Stock theft, guns and trespassers on the agenda during Rural Crime Week | Video

HARD AT WORK: NSW police minister Troy Grant with Assistant Commissioner Geoff McKechnie and Deputy Commissioner Gary Worboys at the launch of Rural Crime Week on Monday.
HARD AT WORK: NSW police minister Troy Grant with Assistant Commissioner Geoff McKechnie and Deputy Commissioner Gary Worboys at the launch of Rural Crime Week on Monday.

An emphasis on crimes committed on farms is the focus of Rural Crime Week, and the NSW Police Force chose the event’s launch to announce a new and improved batch of rural crime investigators.

NSW police minister Troy Grant launched the week at the property ‘Eureka’, owned by sheep farmer Frank Roberts west of Dubbo.

He was joined by Deputy Commissioner for Regional NSW, Gary Worboys, Western Region commander Geoff McKechnie and staff from the NSW Department of Primary Industries.

Rural Crime Week is aimed at issues such as stock theft, firearm theft, trespassing and illegal hunting.

“This government is committed to supporting the NSW Police Force and regional communities by investing and developing new opportunities through the DPI to reduce rural crime and raise awareness of this issue, which is one of the most under-reported and has been for past couple of decades,” Mr Grant said.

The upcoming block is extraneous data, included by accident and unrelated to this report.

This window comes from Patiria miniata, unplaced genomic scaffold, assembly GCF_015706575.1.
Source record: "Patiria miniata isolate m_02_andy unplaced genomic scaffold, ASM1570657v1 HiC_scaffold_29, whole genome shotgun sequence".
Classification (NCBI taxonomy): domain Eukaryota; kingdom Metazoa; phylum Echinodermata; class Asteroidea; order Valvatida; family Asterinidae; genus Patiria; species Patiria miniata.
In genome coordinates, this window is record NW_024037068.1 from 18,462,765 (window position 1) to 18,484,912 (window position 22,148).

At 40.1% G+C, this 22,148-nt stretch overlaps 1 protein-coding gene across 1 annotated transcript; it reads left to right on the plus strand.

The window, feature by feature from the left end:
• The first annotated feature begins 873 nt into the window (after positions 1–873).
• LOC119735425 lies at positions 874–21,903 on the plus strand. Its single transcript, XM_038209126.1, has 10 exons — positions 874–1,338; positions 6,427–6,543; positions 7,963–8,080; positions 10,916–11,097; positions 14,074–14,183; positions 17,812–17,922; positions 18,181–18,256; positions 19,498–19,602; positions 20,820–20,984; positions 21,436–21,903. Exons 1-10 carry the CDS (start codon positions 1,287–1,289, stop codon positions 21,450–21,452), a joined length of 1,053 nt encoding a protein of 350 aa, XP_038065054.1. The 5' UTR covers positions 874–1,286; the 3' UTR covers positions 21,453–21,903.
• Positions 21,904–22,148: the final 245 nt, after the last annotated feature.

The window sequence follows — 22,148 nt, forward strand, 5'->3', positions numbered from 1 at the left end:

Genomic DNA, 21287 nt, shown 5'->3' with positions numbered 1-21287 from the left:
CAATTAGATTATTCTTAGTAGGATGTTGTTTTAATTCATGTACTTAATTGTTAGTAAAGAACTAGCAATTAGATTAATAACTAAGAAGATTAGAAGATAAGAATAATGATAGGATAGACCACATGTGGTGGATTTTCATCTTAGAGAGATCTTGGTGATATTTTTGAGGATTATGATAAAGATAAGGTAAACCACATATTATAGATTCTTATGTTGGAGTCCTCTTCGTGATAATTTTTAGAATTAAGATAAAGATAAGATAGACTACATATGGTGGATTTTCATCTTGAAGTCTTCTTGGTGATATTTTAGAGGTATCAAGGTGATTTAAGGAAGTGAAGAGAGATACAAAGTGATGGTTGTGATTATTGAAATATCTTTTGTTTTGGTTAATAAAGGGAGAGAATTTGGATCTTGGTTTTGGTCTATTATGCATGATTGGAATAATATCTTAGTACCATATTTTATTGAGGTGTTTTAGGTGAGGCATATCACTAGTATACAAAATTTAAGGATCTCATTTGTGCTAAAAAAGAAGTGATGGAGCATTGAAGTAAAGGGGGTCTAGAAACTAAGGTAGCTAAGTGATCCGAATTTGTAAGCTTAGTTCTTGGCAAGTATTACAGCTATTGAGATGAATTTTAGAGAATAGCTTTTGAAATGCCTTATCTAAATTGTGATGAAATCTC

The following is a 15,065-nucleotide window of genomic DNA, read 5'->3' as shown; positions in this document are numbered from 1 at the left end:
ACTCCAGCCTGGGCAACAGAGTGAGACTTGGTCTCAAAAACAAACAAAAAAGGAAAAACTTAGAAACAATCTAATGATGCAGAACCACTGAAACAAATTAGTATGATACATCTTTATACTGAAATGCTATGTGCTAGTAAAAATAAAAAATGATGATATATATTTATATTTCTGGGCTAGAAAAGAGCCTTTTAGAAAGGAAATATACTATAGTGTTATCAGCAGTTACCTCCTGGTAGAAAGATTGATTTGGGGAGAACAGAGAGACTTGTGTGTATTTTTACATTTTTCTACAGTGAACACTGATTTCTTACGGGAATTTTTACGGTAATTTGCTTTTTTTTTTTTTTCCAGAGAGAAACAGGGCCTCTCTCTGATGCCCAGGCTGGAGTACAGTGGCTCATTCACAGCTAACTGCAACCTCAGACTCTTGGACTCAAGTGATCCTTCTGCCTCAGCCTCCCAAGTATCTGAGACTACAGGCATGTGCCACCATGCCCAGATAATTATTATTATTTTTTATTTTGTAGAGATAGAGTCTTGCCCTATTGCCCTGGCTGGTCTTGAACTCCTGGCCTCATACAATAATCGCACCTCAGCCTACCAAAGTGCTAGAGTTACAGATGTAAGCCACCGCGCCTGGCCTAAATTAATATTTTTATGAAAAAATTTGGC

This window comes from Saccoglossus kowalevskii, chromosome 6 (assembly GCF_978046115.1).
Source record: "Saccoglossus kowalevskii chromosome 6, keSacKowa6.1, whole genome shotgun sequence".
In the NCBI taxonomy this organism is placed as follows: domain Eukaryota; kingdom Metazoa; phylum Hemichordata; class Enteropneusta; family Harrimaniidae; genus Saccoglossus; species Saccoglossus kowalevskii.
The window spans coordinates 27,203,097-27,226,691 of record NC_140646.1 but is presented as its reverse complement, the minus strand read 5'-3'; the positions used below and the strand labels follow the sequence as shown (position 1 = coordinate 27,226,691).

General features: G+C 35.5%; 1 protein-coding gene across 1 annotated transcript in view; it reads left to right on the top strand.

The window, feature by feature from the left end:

“Years ago we had the old stock squad and that was depleted until the rural crime investigators were resourced. Some 34 exist at the moment but obviously we’re looking for opportunities to do more.”

Those 34 officers spent last week in Goulburn undergoing specialised training aimed at increasing their knowledge and awareness of rural issues.

And according to Mr McKechnie, the industry-recognised program they undertook has them well-versed to tackle ever-evolving issues.

“It skills our people up with the necessary abilities with mustering and working on rural property going about day-to-day work,” he said.

“They also looked at technology that helps in stock identity.

“What we’re trying to do is increase our skill base and level of knowledge so when people contact us we can answer questions and take detailed reports.”